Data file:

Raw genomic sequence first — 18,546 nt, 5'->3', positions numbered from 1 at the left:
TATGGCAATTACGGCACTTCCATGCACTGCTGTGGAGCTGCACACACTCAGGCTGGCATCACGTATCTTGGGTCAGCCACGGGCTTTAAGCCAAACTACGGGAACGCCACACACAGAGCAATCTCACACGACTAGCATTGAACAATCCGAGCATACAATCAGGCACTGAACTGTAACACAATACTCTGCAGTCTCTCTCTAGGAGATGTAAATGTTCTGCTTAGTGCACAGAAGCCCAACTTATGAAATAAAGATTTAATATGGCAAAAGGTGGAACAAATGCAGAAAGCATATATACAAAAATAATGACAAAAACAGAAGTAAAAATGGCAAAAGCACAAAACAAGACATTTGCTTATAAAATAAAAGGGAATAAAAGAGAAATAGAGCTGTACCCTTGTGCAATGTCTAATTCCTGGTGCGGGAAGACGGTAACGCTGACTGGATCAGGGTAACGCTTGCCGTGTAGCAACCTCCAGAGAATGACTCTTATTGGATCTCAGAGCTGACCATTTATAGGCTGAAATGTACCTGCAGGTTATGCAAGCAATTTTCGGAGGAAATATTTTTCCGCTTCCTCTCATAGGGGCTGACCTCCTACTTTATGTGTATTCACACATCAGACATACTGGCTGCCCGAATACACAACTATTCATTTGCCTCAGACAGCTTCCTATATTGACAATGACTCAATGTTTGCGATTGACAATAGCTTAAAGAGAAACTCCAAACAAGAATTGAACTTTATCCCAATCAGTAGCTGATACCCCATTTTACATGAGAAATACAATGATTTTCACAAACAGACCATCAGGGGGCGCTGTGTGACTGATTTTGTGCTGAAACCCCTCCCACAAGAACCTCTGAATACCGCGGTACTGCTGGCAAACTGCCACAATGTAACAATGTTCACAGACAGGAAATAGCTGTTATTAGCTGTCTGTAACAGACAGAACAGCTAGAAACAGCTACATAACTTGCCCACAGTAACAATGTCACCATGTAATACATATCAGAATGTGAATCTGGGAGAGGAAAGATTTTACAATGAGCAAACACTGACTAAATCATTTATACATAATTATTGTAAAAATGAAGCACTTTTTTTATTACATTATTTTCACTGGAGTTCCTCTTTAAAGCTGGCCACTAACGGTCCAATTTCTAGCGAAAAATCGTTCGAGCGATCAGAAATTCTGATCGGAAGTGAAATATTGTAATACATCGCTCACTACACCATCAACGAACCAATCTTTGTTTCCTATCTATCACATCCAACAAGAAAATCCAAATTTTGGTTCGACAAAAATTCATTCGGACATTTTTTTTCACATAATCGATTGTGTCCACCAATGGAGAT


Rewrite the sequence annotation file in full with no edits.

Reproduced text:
Raw genomic sequence first — 18,546 nt, 5'->3', positions numbered from 1 at the left:
TATGGCAATTACGGCACTTCCATGCACTGCTGTGGAGCTGCACACACTCAGGCTGGCATCACGTATCTTGGGTCAGCCACGGGCTTTAAGCCAAACTACGGGAACGCCACACACAGAGCAATCTCACACGACTAGCATTGAACAATCCGAGCATACAATCAGGCACTGAACTGTAACACAATACTCTGCAGTCTCTCTCTAGGAGATGTAAATGTTCTGCTTAGTGCACAGAAGCCCAACTTATGAAATAAAGATTTAATATGGCAAAAGGTGGAACAAATGCAGAAAGCATATATACAAAAATAATGACAAAAACAGAAGTAAAAATGGCAAAAGCACAAAACAAGACATTTGCTTATAAAATAAAAGGGAATAAAAGAGAAATAGAGCTGTACCCTTGTGCAATGTCTAATTCCTGGTGCGGGAAGACGGTAACGCTGACTGGATCAGGGTAACGCTTGCCGTGTAGCAACCTCCAGAGAATGACTCTTATTGGATCTCAGAGCTGACCATTTATAGGCTGAAATGTACCTGCAGGTTATGCAAGCAATTTTCGGAGGAAATATTTTTCCGCTTCCTCTCATAGGGGCTGACCTCCTACTTTATGTGTATTCACACATCAGACATACTGGCTGCCCGAATACACAACTATTCATTTGCCTCAGACAGCTTCCTATATTGACAATGACTCAATGTTTGCGATTGACAATAGCTTAAAGAGAAACTCCAAACAAGAATTGAACTTTATCCCAATCAGTAGCTGATACCCCATTTTACATGAGAAATACAATGATTTTCACAAACAGACCATCAGGGGGCGCTGTGTGACTGATTTTGTGCTGAAACCCCTCCCACAAGAACCTCTGAATACCGCGGTACTGCTGGCAAACTGCCACAATGTAACAATGTTCACAGACAGGAAATAGCTGTTATTAGCTGTCTGTAACAGACAGAACAGCTAGAAACAGCTACATAACTTGCCCACAGTAACAATGTCACCATGTAATACATATCAGAATGTGAATCTGGGAGAGGAAAGATTTTACAATGAGCAAACACTGACTAAATCATTTATACATAATTATTGTAAAAATGAAGCACTTTTTTTATTACATTATTTTCACTGGAGTTCCTCTTTAAAGCTGGCCACTAACGGTCCAATTTCTAGCGAAAAATCGTTCGAGCGATCAGAAATTCTGATCGGAAGTGAAATATTGTAATACATCGCTCACTACACCATCAACGAACCAATCTTTGTTTCCTATCTATCACATCCAACAAGAAAATCCAAATTTTGGTTCGACAAAAATTCATTCGGACATTTTTTTTCACATAATCGATTGTGTCCACCAATGGAGAT